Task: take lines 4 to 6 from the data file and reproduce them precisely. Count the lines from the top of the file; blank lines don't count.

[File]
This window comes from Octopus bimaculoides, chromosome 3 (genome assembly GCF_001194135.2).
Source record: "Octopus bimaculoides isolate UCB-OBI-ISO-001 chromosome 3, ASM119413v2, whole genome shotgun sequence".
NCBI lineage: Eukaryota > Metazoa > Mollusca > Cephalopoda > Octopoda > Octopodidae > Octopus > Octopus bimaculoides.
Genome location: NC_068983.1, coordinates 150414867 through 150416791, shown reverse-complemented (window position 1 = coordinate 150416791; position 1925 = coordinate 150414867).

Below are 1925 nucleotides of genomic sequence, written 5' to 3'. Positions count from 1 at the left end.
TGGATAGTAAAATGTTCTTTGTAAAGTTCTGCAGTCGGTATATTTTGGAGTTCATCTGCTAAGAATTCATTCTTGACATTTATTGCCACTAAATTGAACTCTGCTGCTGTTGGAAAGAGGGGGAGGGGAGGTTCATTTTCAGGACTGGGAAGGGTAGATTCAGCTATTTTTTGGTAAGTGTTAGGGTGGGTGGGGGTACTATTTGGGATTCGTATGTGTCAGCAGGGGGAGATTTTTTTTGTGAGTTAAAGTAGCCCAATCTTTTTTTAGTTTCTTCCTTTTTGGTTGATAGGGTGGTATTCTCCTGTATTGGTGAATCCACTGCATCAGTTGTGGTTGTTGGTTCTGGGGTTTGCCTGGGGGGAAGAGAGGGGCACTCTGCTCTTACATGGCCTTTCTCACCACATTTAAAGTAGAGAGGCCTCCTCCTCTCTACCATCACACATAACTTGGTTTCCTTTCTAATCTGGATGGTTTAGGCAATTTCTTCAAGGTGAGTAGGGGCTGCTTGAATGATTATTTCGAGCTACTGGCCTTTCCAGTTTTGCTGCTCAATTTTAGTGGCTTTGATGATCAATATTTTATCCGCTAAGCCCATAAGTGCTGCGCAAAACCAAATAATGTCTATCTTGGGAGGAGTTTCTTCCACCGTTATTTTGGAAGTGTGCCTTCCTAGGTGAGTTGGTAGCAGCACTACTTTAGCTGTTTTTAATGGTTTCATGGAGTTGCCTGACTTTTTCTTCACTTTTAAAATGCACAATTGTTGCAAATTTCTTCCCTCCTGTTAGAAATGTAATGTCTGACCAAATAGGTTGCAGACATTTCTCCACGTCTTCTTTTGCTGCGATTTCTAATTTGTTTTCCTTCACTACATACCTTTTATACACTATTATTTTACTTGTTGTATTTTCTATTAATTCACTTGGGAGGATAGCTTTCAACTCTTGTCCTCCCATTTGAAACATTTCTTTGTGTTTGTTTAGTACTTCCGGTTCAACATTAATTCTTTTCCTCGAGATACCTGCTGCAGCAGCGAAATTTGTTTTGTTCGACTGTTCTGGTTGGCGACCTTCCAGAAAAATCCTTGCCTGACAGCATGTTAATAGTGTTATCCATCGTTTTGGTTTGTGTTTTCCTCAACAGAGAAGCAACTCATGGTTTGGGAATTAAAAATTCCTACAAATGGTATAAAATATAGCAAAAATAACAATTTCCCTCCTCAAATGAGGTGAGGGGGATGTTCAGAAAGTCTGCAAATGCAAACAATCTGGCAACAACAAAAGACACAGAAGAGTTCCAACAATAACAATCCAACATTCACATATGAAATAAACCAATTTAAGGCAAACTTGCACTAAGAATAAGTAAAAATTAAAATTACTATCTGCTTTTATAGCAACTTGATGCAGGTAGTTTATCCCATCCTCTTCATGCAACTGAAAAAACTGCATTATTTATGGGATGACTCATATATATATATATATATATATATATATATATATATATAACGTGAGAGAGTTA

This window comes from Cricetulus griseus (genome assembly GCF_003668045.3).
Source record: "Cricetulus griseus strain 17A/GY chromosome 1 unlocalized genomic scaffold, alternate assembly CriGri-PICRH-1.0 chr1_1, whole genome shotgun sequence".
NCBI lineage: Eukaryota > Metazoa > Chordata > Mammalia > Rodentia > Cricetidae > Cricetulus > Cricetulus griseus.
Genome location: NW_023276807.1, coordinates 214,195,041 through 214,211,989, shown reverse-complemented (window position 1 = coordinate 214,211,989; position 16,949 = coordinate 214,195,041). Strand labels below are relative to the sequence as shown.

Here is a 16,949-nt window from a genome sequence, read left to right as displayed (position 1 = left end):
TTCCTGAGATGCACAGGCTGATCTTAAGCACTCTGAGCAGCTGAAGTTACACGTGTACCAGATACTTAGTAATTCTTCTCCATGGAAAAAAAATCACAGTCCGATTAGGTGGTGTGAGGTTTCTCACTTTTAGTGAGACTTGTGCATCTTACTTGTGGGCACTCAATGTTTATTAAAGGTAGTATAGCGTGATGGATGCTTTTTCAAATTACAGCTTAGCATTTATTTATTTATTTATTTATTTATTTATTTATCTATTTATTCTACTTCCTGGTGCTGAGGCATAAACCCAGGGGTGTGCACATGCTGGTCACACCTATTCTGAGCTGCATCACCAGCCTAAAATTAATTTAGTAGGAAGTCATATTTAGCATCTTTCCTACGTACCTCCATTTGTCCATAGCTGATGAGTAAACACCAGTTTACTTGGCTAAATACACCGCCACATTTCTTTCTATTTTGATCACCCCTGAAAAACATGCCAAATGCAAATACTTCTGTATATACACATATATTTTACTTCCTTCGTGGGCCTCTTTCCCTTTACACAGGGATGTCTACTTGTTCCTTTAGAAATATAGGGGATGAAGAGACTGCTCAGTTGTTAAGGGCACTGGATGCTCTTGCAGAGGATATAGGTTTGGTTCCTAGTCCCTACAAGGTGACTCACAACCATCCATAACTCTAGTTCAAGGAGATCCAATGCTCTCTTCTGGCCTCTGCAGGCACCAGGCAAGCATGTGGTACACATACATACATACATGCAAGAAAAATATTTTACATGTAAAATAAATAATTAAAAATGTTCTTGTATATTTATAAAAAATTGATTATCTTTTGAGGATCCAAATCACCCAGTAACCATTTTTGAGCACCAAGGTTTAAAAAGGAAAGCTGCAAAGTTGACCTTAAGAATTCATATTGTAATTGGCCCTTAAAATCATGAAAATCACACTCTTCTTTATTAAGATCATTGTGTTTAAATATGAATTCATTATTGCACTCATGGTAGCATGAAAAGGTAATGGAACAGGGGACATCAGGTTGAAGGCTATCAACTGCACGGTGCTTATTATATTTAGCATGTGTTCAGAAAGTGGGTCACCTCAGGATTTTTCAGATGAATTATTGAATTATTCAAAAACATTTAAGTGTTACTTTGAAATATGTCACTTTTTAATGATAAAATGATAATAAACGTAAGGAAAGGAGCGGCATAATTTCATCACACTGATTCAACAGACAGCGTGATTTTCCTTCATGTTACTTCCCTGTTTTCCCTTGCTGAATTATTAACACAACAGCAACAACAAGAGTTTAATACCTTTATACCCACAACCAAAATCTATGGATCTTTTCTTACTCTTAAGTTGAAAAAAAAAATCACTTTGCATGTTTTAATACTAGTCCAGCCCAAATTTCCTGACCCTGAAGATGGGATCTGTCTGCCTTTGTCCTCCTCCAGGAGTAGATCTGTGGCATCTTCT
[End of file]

Genome location: NC_068983.1, coordinates 150414867 through 150416791, shown reverse-complemented (window position 1 = coordinate 150416791; position 1925 = coordinate 150414867).

Below are 1925 nucleotides of genomic sequence, written 5' to 3'. Positions count from 1 at the left end.
TGGATAGTAAAATGTTCTTTGTAAAGTTCTGCAGTCGGTATATTTTGGAGTTCATCTGCTAAGAATTCATTCTTGACATTTATTGCCACTAAATTGAACTCTGCTGCTGTTGGAAAGAGGGGGAGGGGAGGTTCATTTTCAGGACTGGGAAGGGTAGATTCAGCTATTTTTTGGTAAGTGTTAGGGTGGGTGGGGGTACTATTTGGGATTCGTATGTGTCAGCAGGGGGAGATTTTTTTTGTGAGTTAAAGTAGCCCAATCTTTTTTTAGTTTCTTCCTTTTTGGTTGATAGGGTGGTATTCTCCTGTATTGGTGAATCCACTGCATCAGTTGTGGTTGTTGGTTCTGGGGTTTGCCTGGGGGGAAGAGAGGGGCACTCTGCTCTTACATGGCCTTTCTCACCACATTTAAAGTAGAGAGGCCTCCTCCTCTCTACCATCACACATAACTTGGTTTCCTTTCTAATCTGGATGGTTTAGGCAATTTCTTCAAGGTGAGTAGGGGCTGCTTGAATGATTATTTCGAGCTACTGGCCTTTCCAGTTTTGCTGCTCAATTTTAGTGGCTTTGATGATCAATATTTTATCCGCTAAGCCCATAAGTGCTGCGCAAAACCAAATAATGTCTATCTTGGGAGGAGTTTCTTCCACCGTTATTTTGGAAGTGTGCCTTCCTAGGTGAGTTGGTAGCAGCACTACTTTAGCTGTTTTTAATGGTTTCATGGAGTTGCCTGACTTTTTCTTCACTTTTAAAATGCACAATTGTTGCAAATTTCTTCCCTCCTGTTAGAAATGTAATGTCTGACCAAATAGGTTGCAGACATTTCTCCACGTCTTCTTTTGCTGCGATTTCTAATTTGTTTTCCTTCACTACATACCTTTTATACACTATTATTTTACTTGTTGTATTTTCTATTAATTCACTTGGGAGGATAGCTTTCAACTCTTGTCCTCCCATTTGAAACATTTCTTTGTGTTTGTTTAGTACTTCCGGTTCAACATTAATTCTTTTCCTCGAGATACCTGCTGCAGCAGCGAAATTTGTTTTGTTCGACTGTTCTGGTTGGCGACCTTCCAGAAAAATCCTTGCCTGACAGCATGTTAATAGTGTTATCCATCGTTTTGGTTTGTGTTTTCCTCAACAGAGAAGCAACTCATGGTTTGGGAATTAAAAATTCCTACAAATGGTATAAAATATAGCAAAAATAACAATTTCCCTCCTCAAATGAGGTGAGGGGGATGTTCAGAAAGTCTGCAAATGCAAACAATCTGGCAACAACAAAAGACACAGAAGAGTTCCAACAATAACAATCCAACATTCACATATGAAATAAACCAATTTAAGGCAAACTTGCACTAAGAATAAGTAAAAATTAAAATTACTATCTGCTTTTATAGCAACTTGATGCAGGTAGTTTATCCCATCCTCTTCATGCAACTGAAAAAACTGCATTATTTATGGGATGACTCATATATATATATATATATATATATATATATATATATATAACGTGAGAGAGTTA